Does the Civil False Claim Act Liability of a Bonded Contractor Extend to its Surety?

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In a recent case from the U.S. District Court for the District of Columbia, United States ex rel. Scollick v. Narula, Case No. 1:14-cv-01339, two surety companies and the broker that issued bonds on federal construction projects succeeded in summarily dismissing civil False Claims Act allegations involving federal small business set-aside contracts.  The case is alarming because it suggests that payment and performance bond sureties could potentially be liable for the civil False Claims Act violations of the principals on the bonds they issue.

On July 19, 2022, in the decision filed under seal, the District Court ruled in favor of Hudson Insurance Co., Hanover Insurance Co., and Centennial Surety Associates (collectively, the Sureties) denying whistleblower, Andrew Scollick’s claims, which attempted to extend the scope of civil False Claims Act liability to sureties that provide bid, performance, and payment bonds on federal construction projects.  The whistleblower contended that the Sureties reasonably knew through underwriting activity that large contractors were using service-disabled veteran-owned small business (SDVOSB) and in some cases, Historically Underutilized Business Zones (HUBZone, contractors as fronts to obtain work set aside for those socio-economic categories.  

The civil False Claims Act (FCA) imposes liability on anyone who commits fraud against the federal government and provides considerable civil and criminal penalties for violations of the FCA.  For instance, submitting false invoices or inflated material costs to the government for payment or certifying knowingly false information will fall within the conduct punishable under the FCA.  In the past, bond sureties however were hardly ever parties to the FCA lawsuits.

In Scollick, the whistleblower filed suit on behalf of the government against several large contractors who allegedly fraudulently obtained federal contracts worth of millions of dollars set aside for HUBZone and SDVOSB concerns.  In addition, Scollick sued the Sureties that issued bid, performance, and payment bonds based on the theory that the Sureties allegedly knew that the small business, SDVOSB contractor was actually controlled by a large contractor and issued the bonds based on the strength of the large contractor’s bonding capacity.  Without that bonding, the SDVOSB contractor allegedly would not have been able to compete and obtain federal government contracts set aside for SDVOSB or HUBZone concerns.  The whistleblower claimed that Sureties knew that the large contractors were neither small business concerns as defined by the Small Business Administration (SBA) regulations, nor Service-Disabled Veteran-Owned Small Businesses as defined by the Department of Veterans Affairs (VA) and that the large contractor was actually going to perform the work and issued the bonds despite allegedly having that knowledge in furtherance of the fraud.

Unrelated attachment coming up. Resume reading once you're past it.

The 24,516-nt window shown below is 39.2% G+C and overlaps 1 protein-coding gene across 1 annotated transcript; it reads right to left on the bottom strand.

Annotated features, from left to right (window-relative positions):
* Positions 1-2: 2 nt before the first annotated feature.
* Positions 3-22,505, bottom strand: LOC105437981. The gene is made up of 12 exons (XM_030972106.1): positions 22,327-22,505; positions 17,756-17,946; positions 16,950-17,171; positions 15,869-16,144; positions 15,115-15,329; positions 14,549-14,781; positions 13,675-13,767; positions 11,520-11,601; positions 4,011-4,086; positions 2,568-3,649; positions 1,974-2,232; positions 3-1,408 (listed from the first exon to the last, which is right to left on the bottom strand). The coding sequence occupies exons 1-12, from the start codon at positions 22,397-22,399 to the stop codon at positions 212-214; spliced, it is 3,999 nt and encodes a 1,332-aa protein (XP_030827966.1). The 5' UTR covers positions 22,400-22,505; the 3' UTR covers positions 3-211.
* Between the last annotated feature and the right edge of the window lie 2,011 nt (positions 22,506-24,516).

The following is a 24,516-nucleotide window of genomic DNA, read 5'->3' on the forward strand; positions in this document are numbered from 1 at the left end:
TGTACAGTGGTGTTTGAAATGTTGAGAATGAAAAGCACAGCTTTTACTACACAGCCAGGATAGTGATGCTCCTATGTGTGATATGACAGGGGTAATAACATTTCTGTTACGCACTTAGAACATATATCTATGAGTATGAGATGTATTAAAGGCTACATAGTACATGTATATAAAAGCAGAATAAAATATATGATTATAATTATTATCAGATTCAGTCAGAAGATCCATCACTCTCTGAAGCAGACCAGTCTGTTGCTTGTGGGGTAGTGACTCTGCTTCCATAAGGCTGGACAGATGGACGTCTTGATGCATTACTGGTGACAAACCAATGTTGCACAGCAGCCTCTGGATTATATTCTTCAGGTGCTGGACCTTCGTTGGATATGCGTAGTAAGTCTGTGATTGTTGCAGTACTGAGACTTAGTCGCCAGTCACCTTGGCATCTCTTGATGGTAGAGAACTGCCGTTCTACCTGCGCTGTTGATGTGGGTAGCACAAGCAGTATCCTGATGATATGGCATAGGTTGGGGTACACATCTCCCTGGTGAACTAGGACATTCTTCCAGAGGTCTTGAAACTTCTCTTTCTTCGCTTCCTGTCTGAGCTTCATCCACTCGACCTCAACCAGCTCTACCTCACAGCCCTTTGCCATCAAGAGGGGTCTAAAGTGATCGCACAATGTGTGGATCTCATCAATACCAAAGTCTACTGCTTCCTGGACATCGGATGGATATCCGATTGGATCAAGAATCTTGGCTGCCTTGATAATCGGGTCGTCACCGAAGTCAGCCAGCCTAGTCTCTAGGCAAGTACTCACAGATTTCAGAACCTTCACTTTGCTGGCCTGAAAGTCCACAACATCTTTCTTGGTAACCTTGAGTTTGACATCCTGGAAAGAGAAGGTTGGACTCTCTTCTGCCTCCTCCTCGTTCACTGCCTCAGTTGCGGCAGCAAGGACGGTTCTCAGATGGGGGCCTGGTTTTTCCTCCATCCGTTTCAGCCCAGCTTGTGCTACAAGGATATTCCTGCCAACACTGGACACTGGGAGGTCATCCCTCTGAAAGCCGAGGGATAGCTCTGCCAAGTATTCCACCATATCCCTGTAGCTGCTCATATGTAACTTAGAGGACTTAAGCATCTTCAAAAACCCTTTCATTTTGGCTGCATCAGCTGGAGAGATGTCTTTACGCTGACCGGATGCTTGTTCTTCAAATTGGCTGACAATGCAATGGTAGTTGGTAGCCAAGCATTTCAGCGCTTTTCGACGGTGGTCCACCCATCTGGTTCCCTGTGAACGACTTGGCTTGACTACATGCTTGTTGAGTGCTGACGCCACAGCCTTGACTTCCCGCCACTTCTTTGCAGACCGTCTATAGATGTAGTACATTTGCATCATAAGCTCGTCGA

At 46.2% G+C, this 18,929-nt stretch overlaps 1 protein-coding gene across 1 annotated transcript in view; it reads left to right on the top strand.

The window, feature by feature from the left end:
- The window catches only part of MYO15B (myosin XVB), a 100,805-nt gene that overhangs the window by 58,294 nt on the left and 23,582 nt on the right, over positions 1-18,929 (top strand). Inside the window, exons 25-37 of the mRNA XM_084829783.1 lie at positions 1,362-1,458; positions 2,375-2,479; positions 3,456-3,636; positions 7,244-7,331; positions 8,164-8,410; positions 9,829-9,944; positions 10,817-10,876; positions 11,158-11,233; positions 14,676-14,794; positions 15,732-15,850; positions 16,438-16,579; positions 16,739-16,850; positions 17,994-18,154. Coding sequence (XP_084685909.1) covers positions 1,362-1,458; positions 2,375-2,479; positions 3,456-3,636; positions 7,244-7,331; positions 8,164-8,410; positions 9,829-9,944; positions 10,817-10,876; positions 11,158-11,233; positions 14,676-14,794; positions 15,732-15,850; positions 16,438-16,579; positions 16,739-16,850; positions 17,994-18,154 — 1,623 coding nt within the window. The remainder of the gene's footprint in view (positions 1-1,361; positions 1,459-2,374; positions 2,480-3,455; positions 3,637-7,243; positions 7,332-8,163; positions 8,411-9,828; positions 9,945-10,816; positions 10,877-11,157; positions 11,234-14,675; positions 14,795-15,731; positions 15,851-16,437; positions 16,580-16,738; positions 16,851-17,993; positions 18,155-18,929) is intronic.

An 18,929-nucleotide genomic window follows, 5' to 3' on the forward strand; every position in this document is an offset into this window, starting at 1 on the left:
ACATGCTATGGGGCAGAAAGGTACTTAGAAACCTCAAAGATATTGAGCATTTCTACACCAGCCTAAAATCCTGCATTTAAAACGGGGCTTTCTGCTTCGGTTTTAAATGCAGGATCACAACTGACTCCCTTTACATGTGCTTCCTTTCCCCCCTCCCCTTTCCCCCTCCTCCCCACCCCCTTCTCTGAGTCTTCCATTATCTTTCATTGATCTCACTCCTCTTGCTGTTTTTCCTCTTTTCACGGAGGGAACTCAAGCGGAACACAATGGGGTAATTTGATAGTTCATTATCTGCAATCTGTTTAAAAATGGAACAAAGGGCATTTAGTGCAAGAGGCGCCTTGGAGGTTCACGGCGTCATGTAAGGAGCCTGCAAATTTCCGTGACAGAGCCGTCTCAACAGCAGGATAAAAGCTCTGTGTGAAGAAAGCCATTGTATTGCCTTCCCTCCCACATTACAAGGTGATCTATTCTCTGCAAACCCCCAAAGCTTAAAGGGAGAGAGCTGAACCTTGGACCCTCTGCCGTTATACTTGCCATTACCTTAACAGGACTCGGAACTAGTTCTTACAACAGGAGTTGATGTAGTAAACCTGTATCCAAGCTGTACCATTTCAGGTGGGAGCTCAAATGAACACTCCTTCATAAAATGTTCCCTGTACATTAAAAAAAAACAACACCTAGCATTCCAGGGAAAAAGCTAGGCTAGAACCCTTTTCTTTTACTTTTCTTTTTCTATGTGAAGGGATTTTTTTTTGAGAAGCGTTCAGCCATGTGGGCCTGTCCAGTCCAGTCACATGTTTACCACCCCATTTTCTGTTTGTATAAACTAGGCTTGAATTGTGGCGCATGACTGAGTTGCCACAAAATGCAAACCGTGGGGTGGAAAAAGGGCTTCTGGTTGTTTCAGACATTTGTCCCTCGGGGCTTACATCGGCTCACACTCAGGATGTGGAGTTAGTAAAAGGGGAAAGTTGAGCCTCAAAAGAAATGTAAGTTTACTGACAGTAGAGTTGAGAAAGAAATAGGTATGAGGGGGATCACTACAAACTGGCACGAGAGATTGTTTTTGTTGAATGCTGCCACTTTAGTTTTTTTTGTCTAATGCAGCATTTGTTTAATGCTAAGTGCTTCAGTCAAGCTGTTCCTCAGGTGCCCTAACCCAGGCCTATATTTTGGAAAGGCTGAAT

The District Court initially dismissed claims against the Sureties because the whistleblower failed to plead facts sufficient to support his claims.  Scollick then filed an amended complaint, in which he alleged that the Sureties either knew or should have known through a due diligence and surety underwriting process that the SDVOSB contractor was really only a shell company not eligible for SDVOSB status.  The amended complaint asserted that the Sureties had an existing business relationship with the large contractors; that the Sureties knew the SDVOSB contractor shared an office space with one of the large contractors; and that they shared finances and common ownership.  Furthermore, the Sureties reviewed proposals that large contractors submitted as a SDVOSB concern to the federal government.  Finally, the Sureties required the large contractors to sign indemnification agreements on behalf of the SDVOSB contractor as the SDVOSB contractor allegedly did not have the financial capacity on its own to perform on the construction contracts that it was awarded.  Accordingly, the whistleblower concluded that despite knowing that large contractors did not meet eligibility requirements for SDVOSB status, Sureties issued bonds and that way enabled large contractors to bid on and obtain federal government construction contracts that were set aside for small businesses.  Based on these factual allegations, the District Court allowed the case to proceed against the Sureties.

At the conclusion of discovery, upon filing motions for summary judgment, the District Court granted the Sureties’ motions dismissing the FCA claims pending against them.  The decision was filed under seal due to certain documents being filed under seal.  Consequently, it’s hard to tell what the Court’s reasoning was in deciding not to extend the FCA liability to the Sureties.  Nevertheless, Scollick’s lesson for sureties is that they should be more cautious when conducting a due diligence.  A surety cannot simply bury its head in the sand.  If the surety learns through an underwriting process about some misleading statements or dishonest actions taken by the principal on the bond, then the surety should not issue a bond; otherwise, the surety could expose itself to the FCA liability.

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DISCLAIMER: Because of the generality of this update, the information provided herein may not be applicable in all situations and should not be acted upon without specific legal advice based on particular situations.

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